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February is for Self-Compassion

Oh self-compassion. What is it and why is it my favorite concept in the world? I still remember being blown away by Kristin Neff's book on self-compassion. Thank you to Dr. Neff! The idea that I could be kind to myself was r e v o l u t i o n a r y.

Now, I'm like -- yea yea yea. Be kind to myself.

But, back then, and now -- when I really think about making it an authentic practice to be a good friend to myself, I just. AGAIN. MIND BLOWN!

Unfortunately, our minds need to be ready and open to hear/take in certain messages. I've probably heard this feedback before from elders, often and it never really sunk in. But, so grateful that it finally clicked in my late 20s. It helps that there are hundreds of research studies confirming that self-kindness decreases anxiety, depression, and the tendency to be in survival mode (fight-flight-freeze), and increases the tendency to feel safe and calm.

We can think of babies crying as depression and anxiety, and self-compassion practices as when a caretaker walks over to a baby, says something soothing in a sing song-y voice, picks up the baby gently, hugs them, and continues to make empathic, supportive statements to them. Singing to the child. Dancing with the child. Asking the child -- what do you need? How can I help?

We become that caretaker and we hug ourselves, self-soothe, dance w/ ourselves, check in about our needs and take care of our needs.

Kristin Neff discusses how there are three branches of self-compassion -- mindfulness, common humanity, and self-kindness (e.g., as I check in with my breath and my body, what am I feeling right now? I'm noticing there's some sadness in this moment, and that's OK. We all experience bouts of sadness. May I be kind to myself in this moment. May I continue to breathe and take care of my needs in this moment).

Tara Brach -- a master meditation teacher -- discusses the process of RAIN. Recognizing emotions, Allowing for the feelings to be there, Investigating where those feelings might be in our bodies, and practicing self-nurturing.

I just love this, and I'm realizing now, in this moment, the reason that I love this practice so much is because we all needed that loving, caring, accepting, nurturing caretaker. And many of us did not experience that. And, it's heartbreaking. It's painful. But, with self-compassion, we can finally embody that parent for ourselves. We can learn and practice to give ourselves the unconditional love that caretakers may have not been capable of, or friends and lovers and society as a whole may not be capable of.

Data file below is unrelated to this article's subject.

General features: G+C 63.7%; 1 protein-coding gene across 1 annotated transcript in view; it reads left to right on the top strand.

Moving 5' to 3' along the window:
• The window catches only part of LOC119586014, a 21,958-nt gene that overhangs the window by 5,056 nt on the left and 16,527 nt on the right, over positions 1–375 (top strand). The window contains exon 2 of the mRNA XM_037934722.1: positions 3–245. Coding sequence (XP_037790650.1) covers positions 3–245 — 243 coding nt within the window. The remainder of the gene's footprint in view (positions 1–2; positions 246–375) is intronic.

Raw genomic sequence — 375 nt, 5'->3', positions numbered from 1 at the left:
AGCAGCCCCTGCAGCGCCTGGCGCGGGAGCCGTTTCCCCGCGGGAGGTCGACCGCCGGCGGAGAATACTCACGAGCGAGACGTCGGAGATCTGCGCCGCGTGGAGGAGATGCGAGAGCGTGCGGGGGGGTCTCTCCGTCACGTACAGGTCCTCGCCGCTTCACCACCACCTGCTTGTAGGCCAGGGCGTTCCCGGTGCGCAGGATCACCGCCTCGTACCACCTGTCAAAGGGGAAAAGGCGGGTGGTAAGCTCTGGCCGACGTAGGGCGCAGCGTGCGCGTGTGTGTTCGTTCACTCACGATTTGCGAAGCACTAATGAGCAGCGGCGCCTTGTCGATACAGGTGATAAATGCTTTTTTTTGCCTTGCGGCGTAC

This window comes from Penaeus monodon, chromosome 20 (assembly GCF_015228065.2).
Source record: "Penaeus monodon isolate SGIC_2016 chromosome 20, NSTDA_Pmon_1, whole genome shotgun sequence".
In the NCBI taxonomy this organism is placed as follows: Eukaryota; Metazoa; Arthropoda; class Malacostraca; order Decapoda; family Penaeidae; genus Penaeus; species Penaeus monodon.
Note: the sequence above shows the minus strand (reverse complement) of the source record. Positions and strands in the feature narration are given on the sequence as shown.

We have this incredible power within us. And yes. This is a skill that can take some time to develop, especially when outsiders weren't able to show us this deep level of love and understanding and acceptance. I tell folks that building up this skill and many other skills that contribute to healing, is like exercising. We start slow and overtime, we can increase weights. We notice that we become stronger. That practicing this skill becomes more natural and familiar and automatic. We also notice changes in how we think, how we speak, and in what we do. We become kinder to ourselves and others.

So powerful! So healing!


I'll end with my favorite meditation --lovingkindness meditation. Connect to your inhales and exhales. Connect to your body. Connect to your feet on the ground. Soften tension, and think --

May I be happy.

May I feel loved.

May I feel deeply connected.

May I feel seen.

May I feel understood.

May I feel cared for.

May we all feel cared for.

Here's to you, living with incredible ease and surrounded by an abundance of love.

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